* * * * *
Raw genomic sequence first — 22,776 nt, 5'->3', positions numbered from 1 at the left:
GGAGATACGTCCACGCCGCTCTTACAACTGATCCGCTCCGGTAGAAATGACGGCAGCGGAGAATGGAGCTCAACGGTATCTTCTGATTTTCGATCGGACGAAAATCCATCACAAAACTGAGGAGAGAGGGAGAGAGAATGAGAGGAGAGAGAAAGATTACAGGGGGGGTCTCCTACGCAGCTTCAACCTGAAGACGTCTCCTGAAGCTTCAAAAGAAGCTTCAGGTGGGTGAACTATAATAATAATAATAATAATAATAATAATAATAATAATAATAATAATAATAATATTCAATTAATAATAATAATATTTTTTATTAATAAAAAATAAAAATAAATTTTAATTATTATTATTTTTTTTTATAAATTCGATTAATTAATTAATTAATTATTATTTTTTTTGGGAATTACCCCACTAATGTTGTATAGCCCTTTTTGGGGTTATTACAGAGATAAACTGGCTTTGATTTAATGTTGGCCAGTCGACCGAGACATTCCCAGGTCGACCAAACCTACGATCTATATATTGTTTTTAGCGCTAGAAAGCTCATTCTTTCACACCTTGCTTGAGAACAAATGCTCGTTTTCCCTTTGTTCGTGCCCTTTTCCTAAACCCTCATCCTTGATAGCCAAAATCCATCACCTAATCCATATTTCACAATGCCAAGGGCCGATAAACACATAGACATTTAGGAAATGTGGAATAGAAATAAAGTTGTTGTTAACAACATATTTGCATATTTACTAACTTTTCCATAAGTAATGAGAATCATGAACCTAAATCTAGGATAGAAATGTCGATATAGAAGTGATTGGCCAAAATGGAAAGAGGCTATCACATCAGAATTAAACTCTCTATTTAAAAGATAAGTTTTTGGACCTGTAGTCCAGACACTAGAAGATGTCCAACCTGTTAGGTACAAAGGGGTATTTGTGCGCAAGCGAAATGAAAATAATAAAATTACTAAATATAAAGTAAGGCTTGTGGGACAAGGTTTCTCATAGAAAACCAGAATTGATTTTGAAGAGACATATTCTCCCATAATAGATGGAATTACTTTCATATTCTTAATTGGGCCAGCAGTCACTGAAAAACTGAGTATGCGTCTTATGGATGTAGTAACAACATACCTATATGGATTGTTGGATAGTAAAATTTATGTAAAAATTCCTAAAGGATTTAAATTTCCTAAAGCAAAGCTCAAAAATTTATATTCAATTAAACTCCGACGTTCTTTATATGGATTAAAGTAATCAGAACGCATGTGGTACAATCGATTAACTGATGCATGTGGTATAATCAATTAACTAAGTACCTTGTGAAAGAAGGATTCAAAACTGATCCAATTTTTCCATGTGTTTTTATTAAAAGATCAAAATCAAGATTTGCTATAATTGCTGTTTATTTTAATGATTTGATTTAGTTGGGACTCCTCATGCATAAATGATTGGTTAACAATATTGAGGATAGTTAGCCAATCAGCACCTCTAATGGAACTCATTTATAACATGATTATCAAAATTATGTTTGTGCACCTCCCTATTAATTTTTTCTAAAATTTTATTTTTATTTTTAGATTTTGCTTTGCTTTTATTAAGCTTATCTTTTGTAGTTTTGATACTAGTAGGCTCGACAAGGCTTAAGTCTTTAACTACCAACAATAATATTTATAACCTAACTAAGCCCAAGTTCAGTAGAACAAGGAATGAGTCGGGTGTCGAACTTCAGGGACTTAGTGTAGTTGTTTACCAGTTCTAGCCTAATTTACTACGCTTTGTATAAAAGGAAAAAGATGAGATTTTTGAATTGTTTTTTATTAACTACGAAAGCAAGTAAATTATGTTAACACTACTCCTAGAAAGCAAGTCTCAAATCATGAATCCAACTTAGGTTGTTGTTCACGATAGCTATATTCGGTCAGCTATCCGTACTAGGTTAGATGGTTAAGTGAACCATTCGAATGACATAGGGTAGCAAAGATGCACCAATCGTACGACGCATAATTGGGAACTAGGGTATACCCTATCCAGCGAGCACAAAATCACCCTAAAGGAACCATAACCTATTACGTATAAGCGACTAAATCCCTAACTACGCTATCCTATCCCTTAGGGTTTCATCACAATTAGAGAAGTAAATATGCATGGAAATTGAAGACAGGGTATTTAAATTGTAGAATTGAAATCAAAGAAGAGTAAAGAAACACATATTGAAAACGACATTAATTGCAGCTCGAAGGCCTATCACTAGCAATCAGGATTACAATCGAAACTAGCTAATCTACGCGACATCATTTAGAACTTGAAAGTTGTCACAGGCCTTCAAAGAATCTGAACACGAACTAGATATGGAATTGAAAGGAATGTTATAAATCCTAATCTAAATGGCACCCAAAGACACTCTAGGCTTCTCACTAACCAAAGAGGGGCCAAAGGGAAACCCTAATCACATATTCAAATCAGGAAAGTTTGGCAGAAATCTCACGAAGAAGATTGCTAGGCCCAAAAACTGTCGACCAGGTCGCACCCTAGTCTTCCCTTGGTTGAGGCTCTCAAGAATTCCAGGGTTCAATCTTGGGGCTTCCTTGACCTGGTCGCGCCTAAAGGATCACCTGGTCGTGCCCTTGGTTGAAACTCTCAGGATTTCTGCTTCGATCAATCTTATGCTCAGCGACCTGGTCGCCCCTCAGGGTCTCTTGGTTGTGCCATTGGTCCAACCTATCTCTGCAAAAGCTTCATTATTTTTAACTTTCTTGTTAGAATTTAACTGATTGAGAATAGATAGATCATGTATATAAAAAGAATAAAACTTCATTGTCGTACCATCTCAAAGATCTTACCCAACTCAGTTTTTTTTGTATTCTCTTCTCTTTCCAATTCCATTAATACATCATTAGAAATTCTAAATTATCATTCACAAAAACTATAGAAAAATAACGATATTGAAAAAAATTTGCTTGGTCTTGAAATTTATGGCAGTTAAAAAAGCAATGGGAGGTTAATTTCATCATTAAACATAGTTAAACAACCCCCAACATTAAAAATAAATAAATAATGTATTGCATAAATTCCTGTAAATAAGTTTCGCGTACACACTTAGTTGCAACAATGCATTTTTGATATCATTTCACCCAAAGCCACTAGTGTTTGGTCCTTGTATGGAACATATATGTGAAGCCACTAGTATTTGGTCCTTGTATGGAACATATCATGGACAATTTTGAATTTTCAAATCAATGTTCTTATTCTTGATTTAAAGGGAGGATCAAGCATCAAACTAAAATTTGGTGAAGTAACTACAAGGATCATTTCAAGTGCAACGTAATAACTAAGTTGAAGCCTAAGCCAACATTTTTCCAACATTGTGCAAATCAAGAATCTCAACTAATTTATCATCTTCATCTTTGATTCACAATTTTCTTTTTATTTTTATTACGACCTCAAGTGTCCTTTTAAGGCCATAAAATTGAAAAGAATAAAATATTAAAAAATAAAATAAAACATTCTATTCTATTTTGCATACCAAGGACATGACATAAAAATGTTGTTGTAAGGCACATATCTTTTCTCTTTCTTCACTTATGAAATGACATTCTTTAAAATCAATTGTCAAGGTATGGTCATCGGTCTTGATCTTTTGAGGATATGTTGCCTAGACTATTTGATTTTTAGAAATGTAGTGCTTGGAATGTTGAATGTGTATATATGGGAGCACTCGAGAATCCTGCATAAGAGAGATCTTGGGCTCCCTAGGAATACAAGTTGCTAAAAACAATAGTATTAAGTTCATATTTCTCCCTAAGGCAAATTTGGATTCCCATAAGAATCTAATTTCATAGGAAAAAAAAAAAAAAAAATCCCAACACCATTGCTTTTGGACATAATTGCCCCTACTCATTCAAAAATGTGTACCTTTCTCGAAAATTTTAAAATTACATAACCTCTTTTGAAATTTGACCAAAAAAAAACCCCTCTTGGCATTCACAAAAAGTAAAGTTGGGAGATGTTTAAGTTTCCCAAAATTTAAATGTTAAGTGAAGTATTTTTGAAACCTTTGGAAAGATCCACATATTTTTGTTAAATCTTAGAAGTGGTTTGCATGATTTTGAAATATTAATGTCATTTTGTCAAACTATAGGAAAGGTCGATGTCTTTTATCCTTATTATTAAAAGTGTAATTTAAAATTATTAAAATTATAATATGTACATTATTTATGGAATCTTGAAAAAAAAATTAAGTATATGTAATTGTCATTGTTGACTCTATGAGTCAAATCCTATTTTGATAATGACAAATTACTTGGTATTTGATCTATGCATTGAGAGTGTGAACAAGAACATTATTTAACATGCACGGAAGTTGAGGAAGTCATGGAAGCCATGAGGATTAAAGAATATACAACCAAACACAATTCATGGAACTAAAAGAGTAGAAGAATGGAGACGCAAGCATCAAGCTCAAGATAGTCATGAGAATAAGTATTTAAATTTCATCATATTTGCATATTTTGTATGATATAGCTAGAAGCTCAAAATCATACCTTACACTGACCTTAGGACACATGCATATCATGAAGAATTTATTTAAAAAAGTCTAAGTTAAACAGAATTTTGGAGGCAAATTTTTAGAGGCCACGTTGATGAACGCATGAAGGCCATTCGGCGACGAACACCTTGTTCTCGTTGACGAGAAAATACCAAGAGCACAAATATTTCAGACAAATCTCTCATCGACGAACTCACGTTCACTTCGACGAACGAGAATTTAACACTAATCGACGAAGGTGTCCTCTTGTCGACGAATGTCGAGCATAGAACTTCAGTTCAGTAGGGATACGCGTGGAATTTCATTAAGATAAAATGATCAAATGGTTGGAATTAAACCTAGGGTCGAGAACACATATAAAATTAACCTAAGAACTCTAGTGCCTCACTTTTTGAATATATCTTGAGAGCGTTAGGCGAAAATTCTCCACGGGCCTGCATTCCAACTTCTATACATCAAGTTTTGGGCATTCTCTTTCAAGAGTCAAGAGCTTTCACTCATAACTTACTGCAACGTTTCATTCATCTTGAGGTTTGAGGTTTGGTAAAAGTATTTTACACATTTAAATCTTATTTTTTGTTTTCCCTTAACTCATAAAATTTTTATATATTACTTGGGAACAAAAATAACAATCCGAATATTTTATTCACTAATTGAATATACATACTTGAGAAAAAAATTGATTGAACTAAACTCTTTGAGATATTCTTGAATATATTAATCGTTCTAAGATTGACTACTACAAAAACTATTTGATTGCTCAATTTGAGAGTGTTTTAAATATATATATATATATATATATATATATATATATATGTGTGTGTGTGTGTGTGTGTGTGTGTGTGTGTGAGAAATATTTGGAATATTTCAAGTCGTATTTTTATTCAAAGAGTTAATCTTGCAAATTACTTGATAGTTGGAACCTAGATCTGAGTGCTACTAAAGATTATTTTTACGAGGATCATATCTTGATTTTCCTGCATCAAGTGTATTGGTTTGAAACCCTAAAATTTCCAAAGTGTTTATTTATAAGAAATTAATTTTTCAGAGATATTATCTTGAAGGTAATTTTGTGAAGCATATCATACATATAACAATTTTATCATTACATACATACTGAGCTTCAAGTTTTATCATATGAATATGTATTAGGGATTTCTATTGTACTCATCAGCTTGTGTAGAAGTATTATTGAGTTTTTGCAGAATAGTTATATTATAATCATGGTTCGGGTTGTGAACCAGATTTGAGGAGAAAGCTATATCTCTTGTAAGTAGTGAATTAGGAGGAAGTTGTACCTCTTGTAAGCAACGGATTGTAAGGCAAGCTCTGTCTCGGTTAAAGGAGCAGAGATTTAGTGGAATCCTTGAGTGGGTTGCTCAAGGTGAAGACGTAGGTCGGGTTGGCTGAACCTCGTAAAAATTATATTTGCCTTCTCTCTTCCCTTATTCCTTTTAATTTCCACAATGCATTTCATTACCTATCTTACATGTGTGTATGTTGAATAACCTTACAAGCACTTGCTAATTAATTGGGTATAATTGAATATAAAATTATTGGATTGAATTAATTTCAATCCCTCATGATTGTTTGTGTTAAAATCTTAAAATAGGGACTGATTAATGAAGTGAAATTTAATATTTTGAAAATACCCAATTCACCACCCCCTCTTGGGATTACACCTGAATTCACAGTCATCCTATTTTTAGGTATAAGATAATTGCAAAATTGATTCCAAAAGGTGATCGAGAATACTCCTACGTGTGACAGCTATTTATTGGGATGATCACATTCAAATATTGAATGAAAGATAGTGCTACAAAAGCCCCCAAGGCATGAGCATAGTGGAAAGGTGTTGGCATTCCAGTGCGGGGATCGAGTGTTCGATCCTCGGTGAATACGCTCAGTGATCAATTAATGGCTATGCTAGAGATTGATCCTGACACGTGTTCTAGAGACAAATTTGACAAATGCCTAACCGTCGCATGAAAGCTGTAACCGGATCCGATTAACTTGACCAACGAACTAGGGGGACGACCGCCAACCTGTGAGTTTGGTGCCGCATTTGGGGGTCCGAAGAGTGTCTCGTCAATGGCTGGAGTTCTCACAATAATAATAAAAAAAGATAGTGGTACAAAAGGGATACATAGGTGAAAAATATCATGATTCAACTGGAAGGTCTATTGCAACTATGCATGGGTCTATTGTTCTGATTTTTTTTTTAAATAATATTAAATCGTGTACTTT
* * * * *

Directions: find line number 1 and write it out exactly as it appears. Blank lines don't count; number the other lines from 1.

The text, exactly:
Raw genomic sequence first — 22,776 nt, 5'->3', positions numbered from 1 at the left: